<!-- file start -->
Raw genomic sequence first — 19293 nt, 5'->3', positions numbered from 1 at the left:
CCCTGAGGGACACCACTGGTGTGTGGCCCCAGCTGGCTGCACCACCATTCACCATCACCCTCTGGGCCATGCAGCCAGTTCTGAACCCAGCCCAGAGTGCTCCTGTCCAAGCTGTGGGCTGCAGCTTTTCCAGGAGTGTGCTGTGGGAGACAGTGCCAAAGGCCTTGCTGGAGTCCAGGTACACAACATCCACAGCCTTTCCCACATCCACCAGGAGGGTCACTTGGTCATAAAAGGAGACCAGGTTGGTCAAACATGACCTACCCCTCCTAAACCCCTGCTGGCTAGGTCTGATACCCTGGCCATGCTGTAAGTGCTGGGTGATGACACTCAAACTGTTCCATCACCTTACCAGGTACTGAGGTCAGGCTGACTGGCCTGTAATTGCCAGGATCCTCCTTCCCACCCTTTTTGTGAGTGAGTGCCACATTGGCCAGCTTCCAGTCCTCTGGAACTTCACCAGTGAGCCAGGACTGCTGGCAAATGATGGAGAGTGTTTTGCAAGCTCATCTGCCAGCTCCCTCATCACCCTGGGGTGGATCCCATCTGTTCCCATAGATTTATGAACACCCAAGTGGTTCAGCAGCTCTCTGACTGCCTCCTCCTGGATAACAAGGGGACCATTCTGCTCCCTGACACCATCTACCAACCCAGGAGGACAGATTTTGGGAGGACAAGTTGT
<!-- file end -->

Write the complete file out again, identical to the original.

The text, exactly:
Raw genomic sequence first — 19293 nt, 5'->3', positions numbered from 1 at the left:
CCCTGAGGGACACCACTGGTGTGTGGCCCCAGCTGGCTGCACCACCATTCACCATCACCCTCTGGGCCATGCAGCCAGTTCTGAACCCAGCCCAGAGTGCTCCTGTCCAAGCTGTGGGCTGCAGCTTTTCCAGGAGTGTGCTGTGGGAGACAGTGCCAAAGGCCTTGCTGGAGTCCAGGTACACAACATCCACAGCCTTTCCCACATCCACCAGGAGGGTCACTTGGTCATAAAAGGAGACCAGGTTGGTCAAACATGACCTACCCCTCCTAAACCCCTGCTGGCTAGGTCTGATACCCTGGCCATGCTGTAAGTGCTGGGTGATGACACTCAAACTGTTCCATCACCTTACCAGGTACTGAGGTCAGGCTGACTGGCCTGTAATTGCCAGGATCCTCCTTCCCACCCTTTTTGTGAGTGAGTGCCACATTGGCCAGCTTCCAGTCCTCTGGAACTTCACCAGTGAGCCAGGACTGCTGGCAAATGATGGAGAGTGTTTTGCAAGCTCATCTGCCAGCTCCCTCATCACCCTGGGGTGGATCCCATCTGTTCCCATAGATTTATGAACACCCAAGTGGTTCAGCAGCTCTCTGACTGCCTCCTCCTGGATAACAAGGGGACCATTCTGCTCCCTGACACCATCTACCAACCCAGGAGGACAGATTTTGGGAGGACAAGTTGT